To God be the Glory  Books/Classes Home Updates About Sign Up Contact

Canning Corn

canning corn

Canning corn is a great way to preserve your harvest.   Some people love it... some don't.  Personally, I like the flavor of home canned corn too. Canning corn from your own garden or locally grown is still better than store bought. Many people also prefer the taste of frozen corn. For these reasons freezing corn is another great preserving option.  I do some of each because my family prefers the frozen over canned.  But I love the convenience of canned!  

We have a wonderful variety of sweet corn that is grown around here called Olathe Sweet Corn. It is so good and sweet, they have a festival weekend dedicated to corn. This weekend includes concerts and all you can eat corn on the cob.  If you are working with a sweet corn  don't be surprised if it comes out a deep golden color. This sometimes happens with the sweeter varieties.

Corn does take a bit more work than some other foods. It is not hard, but it has a processing time of 1 hr and 25 minutes for quarts and 55 minutes for pints. Compared to other produce this is a long time.

Home canned corn must be processed in a pressure canner.


Gather your canning supplies


  • Corn
  • Canning Salt - optional

You will need about 32 pounds (in husks) of sweet corn per canner load of 7 quarts; an average of 20 pounds is needed per canner load of 9 pints.

Canning Corn Procedure

Pick your corn. Corn should be fresh picked and ripe.

Get your corn huskers to work! Make sure they do their best to get all the hair off. Games make this task fun. Challenge them to see who can husk the most ears. Here's a tip; for mess control.... husking can be done outside.

While the corn is being husked, start boiling water. Either in a large stockpot or your blancher. 

Blanch your corn cobs.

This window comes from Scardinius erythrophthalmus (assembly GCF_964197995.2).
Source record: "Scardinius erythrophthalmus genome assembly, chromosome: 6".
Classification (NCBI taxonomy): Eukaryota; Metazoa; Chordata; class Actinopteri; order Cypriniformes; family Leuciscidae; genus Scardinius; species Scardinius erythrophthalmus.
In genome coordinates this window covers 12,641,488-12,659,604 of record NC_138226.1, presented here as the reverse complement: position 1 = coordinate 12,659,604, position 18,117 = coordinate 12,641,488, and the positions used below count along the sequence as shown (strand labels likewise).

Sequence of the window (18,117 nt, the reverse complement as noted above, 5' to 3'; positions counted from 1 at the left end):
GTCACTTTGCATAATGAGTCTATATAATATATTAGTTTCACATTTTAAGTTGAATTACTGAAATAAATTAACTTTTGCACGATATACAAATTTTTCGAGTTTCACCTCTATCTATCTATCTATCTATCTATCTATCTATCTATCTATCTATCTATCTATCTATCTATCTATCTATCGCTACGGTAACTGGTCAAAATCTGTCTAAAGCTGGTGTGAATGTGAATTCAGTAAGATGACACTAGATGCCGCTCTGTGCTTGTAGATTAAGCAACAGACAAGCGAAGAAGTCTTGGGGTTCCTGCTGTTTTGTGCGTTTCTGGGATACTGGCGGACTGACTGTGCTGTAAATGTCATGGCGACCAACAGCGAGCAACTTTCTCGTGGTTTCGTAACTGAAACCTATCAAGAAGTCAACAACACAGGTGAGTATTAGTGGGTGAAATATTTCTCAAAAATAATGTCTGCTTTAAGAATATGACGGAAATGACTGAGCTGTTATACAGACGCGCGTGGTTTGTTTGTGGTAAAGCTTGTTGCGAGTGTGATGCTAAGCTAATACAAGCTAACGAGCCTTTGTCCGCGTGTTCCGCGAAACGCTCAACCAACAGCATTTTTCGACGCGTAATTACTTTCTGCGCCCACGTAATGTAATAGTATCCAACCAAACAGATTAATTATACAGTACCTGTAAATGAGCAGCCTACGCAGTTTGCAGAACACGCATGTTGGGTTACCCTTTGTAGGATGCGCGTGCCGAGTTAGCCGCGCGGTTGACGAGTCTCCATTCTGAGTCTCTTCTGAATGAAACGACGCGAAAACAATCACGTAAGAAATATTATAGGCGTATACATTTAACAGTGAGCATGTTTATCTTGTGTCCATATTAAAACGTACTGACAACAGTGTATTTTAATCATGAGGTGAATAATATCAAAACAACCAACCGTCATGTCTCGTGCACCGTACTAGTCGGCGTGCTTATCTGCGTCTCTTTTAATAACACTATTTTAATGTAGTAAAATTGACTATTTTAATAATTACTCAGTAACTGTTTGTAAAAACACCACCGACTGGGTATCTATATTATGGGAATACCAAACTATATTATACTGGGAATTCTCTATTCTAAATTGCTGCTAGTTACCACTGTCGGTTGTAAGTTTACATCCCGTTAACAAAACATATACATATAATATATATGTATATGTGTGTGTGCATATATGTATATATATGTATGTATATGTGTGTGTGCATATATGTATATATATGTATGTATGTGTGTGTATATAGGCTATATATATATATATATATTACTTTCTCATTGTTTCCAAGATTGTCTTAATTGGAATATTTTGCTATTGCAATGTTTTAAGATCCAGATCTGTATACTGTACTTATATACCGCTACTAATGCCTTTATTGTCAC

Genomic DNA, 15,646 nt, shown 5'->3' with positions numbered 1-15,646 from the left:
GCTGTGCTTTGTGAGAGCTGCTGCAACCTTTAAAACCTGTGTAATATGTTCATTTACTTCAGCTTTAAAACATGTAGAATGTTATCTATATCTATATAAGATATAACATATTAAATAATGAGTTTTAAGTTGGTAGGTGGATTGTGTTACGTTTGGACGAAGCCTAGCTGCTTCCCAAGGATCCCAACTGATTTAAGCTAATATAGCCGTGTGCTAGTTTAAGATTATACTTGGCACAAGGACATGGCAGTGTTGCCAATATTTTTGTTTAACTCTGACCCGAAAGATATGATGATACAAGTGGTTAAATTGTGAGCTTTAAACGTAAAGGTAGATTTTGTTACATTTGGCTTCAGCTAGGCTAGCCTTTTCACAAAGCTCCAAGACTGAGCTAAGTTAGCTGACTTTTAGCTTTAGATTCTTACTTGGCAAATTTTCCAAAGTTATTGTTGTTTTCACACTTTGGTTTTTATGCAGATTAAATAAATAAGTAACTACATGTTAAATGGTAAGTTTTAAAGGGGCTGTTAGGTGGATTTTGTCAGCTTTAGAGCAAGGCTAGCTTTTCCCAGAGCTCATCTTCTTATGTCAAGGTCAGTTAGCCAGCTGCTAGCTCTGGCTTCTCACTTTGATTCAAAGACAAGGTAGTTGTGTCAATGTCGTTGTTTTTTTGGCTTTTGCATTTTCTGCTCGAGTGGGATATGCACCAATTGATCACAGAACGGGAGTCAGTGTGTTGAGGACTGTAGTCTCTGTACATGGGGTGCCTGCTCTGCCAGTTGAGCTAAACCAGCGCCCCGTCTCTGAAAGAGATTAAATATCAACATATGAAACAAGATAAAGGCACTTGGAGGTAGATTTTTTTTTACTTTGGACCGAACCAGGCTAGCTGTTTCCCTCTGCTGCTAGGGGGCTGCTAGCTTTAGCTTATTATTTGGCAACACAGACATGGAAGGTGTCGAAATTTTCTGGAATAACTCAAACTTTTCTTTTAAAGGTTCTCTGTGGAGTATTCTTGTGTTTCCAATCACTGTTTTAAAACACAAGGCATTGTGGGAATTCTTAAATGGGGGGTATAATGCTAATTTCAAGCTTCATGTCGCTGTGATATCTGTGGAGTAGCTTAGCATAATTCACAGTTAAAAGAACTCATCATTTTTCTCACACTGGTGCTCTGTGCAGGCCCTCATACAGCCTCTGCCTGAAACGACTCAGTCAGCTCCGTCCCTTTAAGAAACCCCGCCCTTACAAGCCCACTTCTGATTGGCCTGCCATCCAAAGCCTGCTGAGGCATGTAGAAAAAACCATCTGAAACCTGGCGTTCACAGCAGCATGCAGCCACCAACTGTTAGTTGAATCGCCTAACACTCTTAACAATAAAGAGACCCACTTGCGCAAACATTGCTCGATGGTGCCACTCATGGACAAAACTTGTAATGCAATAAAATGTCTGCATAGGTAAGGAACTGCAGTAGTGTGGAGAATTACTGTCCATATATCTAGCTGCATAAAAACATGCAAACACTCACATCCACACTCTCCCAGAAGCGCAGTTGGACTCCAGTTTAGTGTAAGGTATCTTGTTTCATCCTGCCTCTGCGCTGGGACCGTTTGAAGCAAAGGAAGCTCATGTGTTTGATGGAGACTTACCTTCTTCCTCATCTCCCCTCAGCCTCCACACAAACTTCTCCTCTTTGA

• Place in boiling water for 2 minutes and remove with tongs. If you are using a blancher the tongs are obviously not necessary.
  • Cool immediately in a sink or large bowl of ice-cold water.
  • A blancher works well or just use a large stock pot.
  • You do not want to cook the corn just blanch it. I find it easier to cut it off the cob this way. I read that many people skip this blanching step.  Since this corn will be processed in a pressure canner you can skip the blanching step if you prefer.  

Cut the kernels from the cob. 

  • Let the cobs cool. Set it on end and run your knife down the sides cutting off the kernels.
  • Try not to cut into the cob. I aim for getting off about 3/4 of the kernel.
  • The kernels will stick together in little strips and look like this.
  • I use a large cookie sheet to catch the kernels; a large flat dish like a cake pan would also work.

This can get messy too. The corn tends to squirt. Do it in an area that will be easy clean up. I have a big island in the center of my kitchen that I use. I LOVE easy clean up! 

Tips; Use an electric knife; I've never done this but it sounds like a great idea. 

Another Tip - Use a Bunt pan, set your corn on end on the centerpiece and let the kernels fall into the pan. I've tried this and it seems awkward to me. I list it here because I have seen others rave about doing it this way. Try it you may just like it.